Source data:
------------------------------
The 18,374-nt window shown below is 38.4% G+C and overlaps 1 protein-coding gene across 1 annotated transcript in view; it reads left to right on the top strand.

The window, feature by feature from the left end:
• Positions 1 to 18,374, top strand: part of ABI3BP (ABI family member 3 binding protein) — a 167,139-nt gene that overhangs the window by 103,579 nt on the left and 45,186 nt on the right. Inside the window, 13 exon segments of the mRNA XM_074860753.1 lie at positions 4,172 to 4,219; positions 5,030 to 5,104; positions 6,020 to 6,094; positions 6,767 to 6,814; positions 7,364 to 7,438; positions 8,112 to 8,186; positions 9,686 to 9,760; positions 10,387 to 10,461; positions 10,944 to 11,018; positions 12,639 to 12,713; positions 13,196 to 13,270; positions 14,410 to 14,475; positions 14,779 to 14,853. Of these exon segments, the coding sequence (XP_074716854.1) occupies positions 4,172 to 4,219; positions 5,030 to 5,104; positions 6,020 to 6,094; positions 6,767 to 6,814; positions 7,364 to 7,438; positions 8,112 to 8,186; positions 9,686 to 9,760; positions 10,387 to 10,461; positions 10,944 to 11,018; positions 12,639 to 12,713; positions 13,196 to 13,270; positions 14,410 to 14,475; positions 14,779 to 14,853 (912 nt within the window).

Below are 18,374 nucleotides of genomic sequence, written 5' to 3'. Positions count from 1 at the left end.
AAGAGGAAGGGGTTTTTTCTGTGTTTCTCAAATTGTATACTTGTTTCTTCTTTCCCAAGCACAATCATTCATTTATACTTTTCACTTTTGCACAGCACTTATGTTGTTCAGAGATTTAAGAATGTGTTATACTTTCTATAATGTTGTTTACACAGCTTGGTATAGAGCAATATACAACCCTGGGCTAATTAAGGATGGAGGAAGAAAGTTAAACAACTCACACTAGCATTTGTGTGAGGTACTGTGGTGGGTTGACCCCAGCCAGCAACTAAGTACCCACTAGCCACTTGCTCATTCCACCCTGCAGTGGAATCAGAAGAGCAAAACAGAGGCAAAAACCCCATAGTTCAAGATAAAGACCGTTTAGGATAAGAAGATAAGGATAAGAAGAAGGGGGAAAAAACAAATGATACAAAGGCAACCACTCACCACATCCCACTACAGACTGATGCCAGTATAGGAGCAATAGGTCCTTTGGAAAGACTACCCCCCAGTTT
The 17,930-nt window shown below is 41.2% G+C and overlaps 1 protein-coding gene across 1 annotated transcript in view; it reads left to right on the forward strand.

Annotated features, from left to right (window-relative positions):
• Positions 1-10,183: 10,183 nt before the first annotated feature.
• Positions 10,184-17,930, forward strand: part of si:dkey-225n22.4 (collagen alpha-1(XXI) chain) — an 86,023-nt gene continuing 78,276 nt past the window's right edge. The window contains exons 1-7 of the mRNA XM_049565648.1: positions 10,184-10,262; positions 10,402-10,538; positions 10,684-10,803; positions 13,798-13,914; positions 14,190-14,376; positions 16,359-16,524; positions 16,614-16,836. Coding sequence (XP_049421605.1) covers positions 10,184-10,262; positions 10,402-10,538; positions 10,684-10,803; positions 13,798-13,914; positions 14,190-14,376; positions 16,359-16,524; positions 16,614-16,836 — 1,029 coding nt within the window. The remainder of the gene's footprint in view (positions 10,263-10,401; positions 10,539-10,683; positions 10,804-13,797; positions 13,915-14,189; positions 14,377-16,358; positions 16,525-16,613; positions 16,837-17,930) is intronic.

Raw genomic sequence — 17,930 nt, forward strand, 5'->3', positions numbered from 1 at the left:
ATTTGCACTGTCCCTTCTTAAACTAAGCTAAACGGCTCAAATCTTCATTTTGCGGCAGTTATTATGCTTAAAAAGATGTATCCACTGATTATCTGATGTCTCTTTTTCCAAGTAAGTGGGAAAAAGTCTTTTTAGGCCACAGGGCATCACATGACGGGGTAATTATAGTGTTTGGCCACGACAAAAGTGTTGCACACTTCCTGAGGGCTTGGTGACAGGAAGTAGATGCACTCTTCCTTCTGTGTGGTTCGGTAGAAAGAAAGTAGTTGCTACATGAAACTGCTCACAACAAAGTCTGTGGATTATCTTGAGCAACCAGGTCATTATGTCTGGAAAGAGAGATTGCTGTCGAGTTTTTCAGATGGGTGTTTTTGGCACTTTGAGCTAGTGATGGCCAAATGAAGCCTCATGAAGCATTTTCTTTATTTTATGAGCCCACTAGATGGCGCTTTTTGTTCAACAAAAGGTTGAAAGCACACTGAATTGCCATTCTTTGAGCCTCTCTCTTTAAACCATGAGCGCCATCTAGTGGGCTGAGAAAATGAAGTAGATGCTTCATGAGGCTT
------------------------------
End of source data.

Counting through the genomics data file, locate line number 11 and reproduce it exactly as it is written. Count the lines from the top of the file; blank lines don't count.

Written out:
ATTTGCACTGTCCCTTCTTAAACTAAGCTAAACGGCTCAAATCTTCATTTTGCGGCAGTTATTATGCTTAAAAAGATGTATCCACTGATTATCTGATGTCTCTTTTTCCAAGTAAGTGGGAAAAAGTCTTTTTAGGCCACAGGGCATCACATGACGGGGTAATTATAGTGTTTGGCCACGACAAAAGTGTTGCACACTTCCTGAGGGCTTGGTGACAGGAAGTAGATGCACTCTTCCTTCTGTGTGGTTCGGTAGAAAGAAAGTAGTTGCTACATGAAACTGCTCACAACAAAGTCTGTGGATTATCTTGAGCAACCAGGTCATTATGTCTGGAAAGAGAGATTGCTGTCGAGTTTTTCAGATGGGTGTTTTTGGCACTTTGAGCTAGTGATGGCCAAATGAAGCCTCATGAAGCATTTTCTTTATTTTATGAGCCCACTAGATGGCGCTTTTTGTTCAACAAAAGGTTGAAAGCACACTGAATTGCCATTCTTTGAGCCTCTCTCTTTAAACCATGAGCGCCATCTAGTGGGCTGAGAAAATGAAGTAGATGCTTCATGAGGCTT